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Four New Ways to think about Kitchen Cabinets

Kitchen cabinets come in an endless variety of styles and materials. Cabinets can be custom built to your exact specifications or they can consist of pre-constructed stock units, or be a mixture of anything in between. Cabinets are one of the most heavily used components of a home. Their functionality, style, and durability are important elements for determining the mood and feel of your kitchen. Cabinet design is subject to the fads and fashions of the day, but certain principles seem well-poised to stand the test of time.

1) Functional Design

The primary purpose of a cabinet is storage; however, new designs are allowing for better ways to access your pots, pans, and utensils besides rummaging through a large cavernous space behind a closed door. For example a narrow cabinet segment can be installed to easily organize and access cookie sheets, muffin pans and cutting boards.

2) Drawers, Drawers, Drawers

The prevalence for drawers in base cabinet units is making a strong showing among the cabinets being manufactured today. Drawers have certainly been part of cabinet design from the beginning. The difference now is the magnitude of their usage among new kitchen designs. Pull out drawers allow for more ways to organize your kitchen gear while making it easier to access—no more digging through expansive spaces and pulling everything out before finding what you need. For this reason, a continued bias toward drawers is expected to remain well into the future.

3) Custom Features

Even among stock designs, cabinetry comes with a large selection of features to fit every kind of budget. Cabinet lighting has made a strong showing recently, not just as a way to accent counters underneath top units, but as a way to light the interiors of the cabinets themselves. See the article on the Top 5 Trends in Kitchen Lighting for a more detailed discussion on this topic. Cabinet lighting is a great feature when utilizing open-style shelving or cabinets with glass doors.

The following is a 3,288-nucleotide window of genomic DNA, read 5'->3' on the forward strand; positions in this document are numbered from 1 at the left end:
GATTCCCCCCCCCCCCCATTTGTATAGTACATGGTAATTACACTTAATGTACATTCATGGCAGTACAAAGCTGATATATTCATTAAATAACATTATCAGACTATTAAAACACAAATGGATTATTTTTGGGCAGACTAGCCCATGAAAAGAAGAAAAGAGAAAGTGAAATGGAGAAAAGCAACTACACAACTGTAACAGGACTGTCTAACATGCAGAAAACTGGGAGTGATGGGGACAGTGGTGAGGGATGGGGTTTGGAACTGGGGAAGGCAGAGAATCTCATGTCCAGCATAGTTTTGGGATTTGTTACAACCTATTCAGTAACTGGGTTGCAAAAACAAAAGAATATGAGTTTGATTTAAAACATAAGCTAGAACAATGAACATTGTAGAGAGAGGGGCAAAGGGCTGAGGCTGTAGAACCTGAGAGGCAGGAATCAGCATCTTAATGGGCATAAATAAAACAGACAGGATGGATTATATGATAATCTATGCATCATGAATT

Other features include built-in customization for appliances like refrigerators and dishwashers. These units can be faced with the same materials used in all the kitchen cabinetry to create a clean, blended, elegant design for your kitchen. Cabinet details also abound within the market for cabinetry. Application of detailed millwork, ornamental moldings, architectural brackets, and hand-turned spindles are increasingly common.

Although not necessarily a cabinet feature, a short observation on backsplashes is warranted in this discussion. Gone are the days of four inch backsplashes. Today’s kitchens integrate backsplashes as a perfect complement to the cabinet design and more often than not, run from the countertop to the upper cabinet units.

4) Cabinets as Furniture

With the continued popularity of the open floor plan, kitchens must blend well with the style and décor used in other areas of the home. Recognizing this need, skilled woodworkers are producing cabinets with a similar look and feel as traditional furniture. One example of this includes custom hutches, which take the place of standalone china cabinets. Island units with turned legs and brackets replace the need for buffets or sideboards. Even desks have been displaced by custom cabinet solutions. This furniture-esque evolution of cabinet styles continues to narrow the gap between traditional furniture with each new generation of cabinetry.